Beyond Big Tech, this week will wrap up the two busiest weeks of reporting for the S&P 500. With 46% of the index having already reported for the quarter, the index is tracking for earnings per share growth of 3.5%, slightly above the 3.2% expected prior to the start of earnings season, per FactSet.

At large, companies that beat on earnings per share and revenue are seeing muted positive stock reactions, while companies that miss are seeing more negative stock performance than usual.

Strategists have told Yahoo Finance it seems companies are struggling to impress investors and drive big stock reactions after a massive market rally to start the year.

“You don’t just need a beat [on earnings and revenue estimates] and hold [on guidance], you need a beat and raise and confidence in the very long-term trajectory of these companies,” Citi strategist Drew Pettit told Yahoo Finance.

Still, there has been a silver lining in earnings reports thus far: Profit margins are increasing. The S&P 500 is pacing for a net profit margin of 11.5% this quarter, above the 11.2% seen last quarter and in line with where margins were a year ago.

As Truist co-CIO Keith Lerner noted in the Yahoo Finance Chartbook back in January, a key question for investors in 2024 has been whether or not corporates will be able to preserve margins amid sticky inflation and high interest rates. For now, the answer appears to be yes.

Economic Calendar

Earnings: Avis Budget Group (CAR), Chegg (CHGG), Domino’s Pizza (DPZ), Logitech (LOGI), Paramount (PARA), Philips (PHG), SoFi Technologies (SOFI)

Economic news: Dallas Fed manufacturing activity, April (-11.3 expected, -14.4 prior)

Earnings: Amazon (AMZN), AMD (AMD), Caesars Entertainment (CZR), Coca-Cola (KO), Eli Lilly (LLY), McDonald’s (MCD), Oatly (OTLY), Pinterest (PINS), PayPal (PYPL), Riot Platform (RIOT), Super Micro Computer (SMCI), Sirus XM (SIRI), Starbucks (SBUX), 3M (MMM)

Economic news: Conference Board Consumer Confidence, April (104.1 expected, 104.7 previously); Employment cost index, first quarter (+1% expected, +0.9% prior); S&P CoreLogic Case-Shiller, 20-City Composite home price index, month-over-month, February (+0.1% expected, +0.14% previously); S&P CoreLogic Case-Shiller 20-City Composite home price index, year-over-year, February (+6.59% previously)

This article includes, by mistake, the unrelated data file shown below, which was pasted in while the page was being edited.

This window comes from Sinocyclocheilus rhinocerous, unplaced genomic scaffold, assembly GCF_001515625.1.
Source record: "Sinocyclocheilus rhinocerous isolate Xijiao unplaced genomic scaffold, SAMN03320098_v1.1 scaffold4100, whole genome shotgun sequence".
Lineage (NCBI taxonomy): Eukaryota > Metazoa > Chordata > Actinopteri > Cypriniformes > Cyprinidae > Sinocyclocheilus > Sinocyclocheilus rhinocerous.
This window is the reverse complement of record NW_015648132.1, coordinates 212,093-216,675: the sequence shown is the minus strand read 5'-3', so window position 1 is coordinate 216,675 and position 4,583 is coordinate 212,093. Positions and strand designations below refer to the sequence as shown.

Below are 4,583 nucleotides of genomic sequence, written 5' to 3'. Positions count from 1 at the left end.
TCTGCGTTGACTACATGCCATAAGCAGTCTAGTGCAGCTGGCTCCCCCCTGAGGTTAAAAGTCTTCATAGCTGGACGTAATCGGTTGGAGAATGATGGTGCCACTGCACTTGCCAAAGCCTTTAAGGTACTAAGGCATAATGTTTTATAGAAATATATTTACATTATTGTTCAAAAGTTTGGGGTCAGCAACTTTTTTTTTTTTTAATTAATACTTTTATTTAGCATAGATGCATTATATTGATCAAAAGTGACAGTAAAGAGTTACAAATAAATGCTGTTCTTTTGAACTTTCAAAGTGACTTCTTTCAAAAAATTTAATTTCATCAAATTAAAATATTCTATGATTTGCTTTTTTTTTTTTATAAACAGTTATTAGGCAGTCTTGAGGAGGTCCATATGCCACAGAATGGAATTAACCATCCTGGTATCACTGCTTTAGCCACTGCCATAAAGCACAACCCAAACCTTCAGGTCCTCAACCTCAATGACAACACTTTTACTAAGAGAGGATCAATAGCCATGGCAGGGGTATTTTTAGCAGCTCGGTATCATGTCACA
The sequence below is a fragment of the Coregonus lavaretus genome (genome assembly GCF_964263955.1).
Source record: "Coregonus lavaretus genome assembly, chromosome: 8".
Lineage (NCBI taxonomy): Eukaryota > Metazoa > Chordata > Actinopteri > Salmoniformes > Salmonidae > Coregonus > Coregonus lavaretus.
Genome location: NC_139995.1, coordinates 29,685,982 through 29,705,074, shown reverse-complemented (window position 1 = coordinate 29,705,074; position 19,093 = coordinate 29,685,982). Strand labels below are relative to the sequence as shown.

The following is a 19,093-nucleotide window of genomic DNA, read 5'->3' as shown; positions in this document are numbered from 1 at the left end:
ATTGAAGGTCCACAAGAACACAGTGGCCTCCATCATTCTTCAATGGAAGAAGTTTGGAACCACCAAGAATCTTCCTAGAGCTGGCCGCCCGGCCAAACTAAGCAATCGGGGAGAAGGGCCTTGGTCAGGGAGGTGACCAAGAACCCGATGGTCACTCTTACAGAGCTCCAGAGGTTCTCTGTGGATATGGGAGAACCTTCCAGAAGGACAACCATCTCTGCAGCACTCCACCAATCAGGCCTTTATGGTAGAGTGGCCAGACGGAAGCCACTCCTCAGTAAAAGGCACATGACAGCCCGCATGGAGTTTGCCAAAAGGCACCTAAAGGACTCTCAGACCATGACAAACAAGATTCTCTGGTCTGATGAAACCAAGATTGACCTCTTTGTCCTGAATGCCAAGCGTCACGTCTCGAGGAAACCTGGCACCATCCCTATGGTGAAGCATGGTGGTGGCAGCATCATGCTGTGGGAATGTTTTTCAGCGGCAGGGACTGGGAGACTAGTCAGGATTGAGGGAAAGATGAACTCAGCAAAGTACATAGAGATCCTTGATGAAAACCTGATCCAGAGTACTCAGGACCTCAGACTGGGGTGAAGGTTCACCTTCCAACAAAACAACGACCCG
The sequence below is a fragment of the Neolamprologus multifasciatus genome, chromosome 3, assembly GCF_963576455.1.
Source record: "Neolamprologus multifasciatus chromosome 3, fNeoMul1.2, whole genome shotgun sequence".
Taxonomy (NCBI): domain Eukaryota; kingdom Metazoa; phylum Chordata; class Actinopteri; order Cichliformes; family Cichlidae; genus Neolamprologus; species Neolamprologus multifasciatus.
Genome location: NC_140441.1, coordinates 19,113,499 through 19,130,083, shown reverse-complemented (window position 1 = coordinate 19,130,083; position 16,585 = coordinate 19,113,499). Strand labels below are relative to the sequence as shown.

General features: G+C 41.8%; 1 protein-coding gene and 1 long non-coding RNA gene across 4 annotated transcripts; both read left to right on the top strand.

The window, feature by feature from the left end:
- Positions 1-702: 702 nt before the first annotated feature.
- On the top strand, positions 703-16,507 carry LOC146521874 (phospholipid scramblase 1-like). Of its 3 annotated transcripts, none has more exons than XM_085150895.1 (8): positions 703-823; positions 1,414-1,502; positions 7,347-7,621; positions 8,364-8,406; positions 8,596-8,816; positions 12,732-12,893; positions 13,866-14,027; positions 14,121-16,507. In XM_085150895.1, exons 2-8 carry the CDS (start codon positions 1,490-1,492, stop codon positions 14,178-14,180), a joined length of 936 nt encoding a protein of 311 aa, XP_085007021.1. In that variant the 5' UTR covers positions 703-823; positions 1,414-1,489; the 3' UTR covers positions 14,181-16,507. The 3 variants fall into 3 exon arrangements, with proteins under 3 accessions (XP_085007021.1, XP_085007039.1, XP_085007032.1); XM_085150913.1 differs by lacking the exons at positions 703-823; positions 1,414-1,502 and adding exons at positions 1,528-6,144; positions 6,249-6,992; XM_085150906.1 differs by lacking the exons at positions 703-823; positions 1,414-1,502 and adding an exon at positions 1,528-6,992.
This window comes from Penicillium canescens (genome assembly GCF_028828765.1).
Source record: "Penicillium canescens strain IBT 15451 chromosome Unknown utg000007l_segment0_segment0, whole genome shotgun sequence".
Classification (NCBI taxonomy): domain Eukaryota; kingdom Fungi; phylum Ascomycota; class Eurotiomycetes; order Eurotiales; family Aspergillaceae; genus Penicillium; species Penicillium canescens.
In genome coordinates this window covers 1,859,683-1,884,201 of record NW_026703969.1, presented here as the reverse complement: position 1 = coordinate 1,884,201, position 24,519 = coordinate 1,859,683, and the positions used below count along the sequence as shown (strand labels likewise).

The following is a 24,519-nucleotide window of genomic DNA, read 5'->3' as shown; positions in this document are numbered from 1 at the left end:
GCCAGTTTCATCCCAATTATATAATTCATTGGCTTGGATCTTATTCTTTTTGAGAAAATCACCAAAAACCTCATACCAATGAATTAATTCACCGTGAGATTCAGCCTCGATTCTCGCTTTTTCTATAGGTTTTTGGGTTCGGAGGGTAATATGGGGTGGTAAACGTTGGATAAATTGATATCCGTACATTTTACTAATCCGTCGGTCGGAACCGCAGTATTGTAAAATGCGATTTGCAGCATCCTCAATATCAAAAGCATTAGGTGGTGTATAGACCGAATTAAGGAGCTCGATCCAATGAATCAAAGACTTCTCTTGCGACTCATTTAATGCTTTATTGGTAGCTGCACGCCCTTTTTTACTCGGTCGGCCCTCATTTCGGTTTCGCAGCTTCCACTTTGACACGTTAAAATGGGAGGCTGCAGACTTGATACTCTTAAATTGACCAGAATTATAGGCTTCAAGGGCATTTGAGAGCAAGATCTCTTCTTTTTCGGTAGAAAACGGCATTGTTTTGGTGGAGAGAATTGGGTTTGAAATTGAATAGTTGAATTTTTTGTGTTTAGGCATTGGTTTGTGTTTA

Earnings: Carvana (CVNA), CVS (CVS), Devon Energy (DVN), Estée Lauder (EL), Etsy (ETSY), Kraft Heinz (KHC), Marriott International (MAR), Mastercard (MA), Norwegian Cruise Line (NCL), Paycom (PAYC), Pfizer (PFE), Qualcomm (QCOM), Wing Stop (WING)

Economic news: JOLTS job openings, March (8.72 million expected, 8.76million last month); S&P Global US Manufacturing PMI, April final (49.9 expected, 49.9 previously); ISM Manufacturing, April (50.1expected, 50.3 previously); ISM prices paid, April (55.8 previously); Construction spending month-over-month, Mach (+0.3% expected, -0.3% previously): Federal Open Market Committee rate decision (no change expected)


Earnings: Apple (AAPL), Block (SQ), Booking Holdings (BKNG), Coinbase (COIN), Cigna (CI), ConocoPhillips (COP), DraftKings (DKNG), Expedia (EXPE), Moderna (MRNA), Novo Nordisk (NVO), Peloton (PTON), Wayfair (W)

Economic news: Challenger jobs cuts, year-over-year, April (+0.7% previously) Unit labor costs, first quarter (+2% expected, +0.4% previously); Nonfarm productivity, first quarter (+1.5%% expected, +3.2% previously); Weekly initial jobless claims (217,00 previously); Factory orders, March (+1.6% expected, +1.4% previously); Durable goods orders, March final (2.6% previously)


Earnings: fuboTV (FUBO), Hershey (HSY)

Economic news: Nonfarm payrolls, April (+250,000 expected, +303,000 previously); Unemployment Rate, April (3.8% expected, 3.8% previously); Average hourly earnings, month-over-month, April (+0.3% expected, +0.3% previously); Average hourly earnings, year-over-year, April (+4% expected, +4.1% previously); Average weekly hours worked, April (34.4 expected, 34.4 previously); Labor force participation rate, April (62.7% previously) S&P Global US Services PMI, April final (50.9 expected, 50.9 previously); ISM Services PMI, April (52 expected, 51.4 previously)